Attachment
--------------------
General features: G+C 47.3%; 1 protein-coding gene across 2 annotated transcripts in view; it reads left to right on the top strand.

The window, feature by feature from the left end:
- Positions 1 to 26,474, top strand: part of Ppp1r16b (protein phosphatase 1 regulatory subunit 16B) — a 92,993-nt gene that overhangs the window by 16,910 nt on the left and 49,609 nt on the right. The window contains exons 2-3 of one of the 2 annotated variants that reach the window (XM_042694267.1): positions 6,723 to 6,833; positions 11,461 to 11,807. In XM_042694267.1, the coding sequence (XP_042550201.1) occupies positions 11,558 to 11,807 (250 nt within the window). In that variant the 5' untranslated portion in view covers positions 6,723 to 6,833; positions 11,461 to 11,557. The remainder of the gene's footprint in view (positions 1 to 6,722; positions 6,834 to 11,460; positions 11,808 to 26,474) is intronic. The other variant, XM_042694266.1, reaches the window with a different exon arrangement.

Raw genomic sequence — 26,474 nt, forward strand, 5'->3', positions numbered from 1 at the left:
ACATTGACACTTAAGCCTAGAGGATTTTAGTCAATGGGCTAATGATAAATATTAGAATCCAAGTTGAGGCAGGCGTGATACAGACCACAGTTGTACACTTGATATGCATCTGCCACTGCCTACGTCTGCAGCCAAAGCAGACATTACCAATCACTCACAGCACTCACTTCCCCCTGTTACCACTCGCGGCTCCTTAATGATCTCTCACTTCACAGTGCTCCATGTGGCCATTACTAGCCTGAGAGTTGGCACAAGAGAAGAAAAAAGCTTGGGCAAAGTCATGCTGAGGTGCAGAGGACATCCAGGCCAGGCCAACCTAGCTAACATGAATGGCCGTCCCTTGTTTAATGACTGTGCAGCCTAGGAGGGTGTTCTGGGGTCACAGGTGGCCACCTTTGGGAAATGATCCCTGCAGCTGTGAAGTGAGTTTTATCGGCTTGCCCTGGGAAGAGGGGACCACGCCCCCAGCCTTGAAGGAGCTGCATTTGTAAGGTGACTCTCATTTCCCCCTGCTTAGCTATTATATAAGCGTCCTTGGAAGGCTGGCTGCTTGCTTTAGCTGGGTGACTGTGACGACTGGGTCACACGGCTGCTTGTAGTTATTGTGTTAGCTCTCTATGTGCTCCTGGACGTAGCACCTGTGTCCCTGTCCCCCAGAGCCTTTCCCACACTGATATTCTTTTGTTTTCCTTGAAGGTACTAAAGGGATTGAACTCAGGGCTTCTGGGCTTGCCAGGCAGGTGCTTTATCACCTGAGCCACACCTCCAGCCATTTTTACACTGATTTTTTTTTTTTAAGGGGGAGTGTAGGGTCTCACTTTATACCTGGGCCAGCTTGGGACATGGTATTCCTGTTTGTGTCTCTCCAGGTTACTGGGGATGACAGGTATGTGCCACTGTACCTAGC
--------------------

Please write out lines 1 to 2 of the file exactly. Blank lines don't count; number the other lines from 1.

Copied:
General features: G+C 47.3%; 1 protein-coding gene across 2 annotated transcripts in view; it reads left to right on the top strand.

The window, feature by feature from the left end: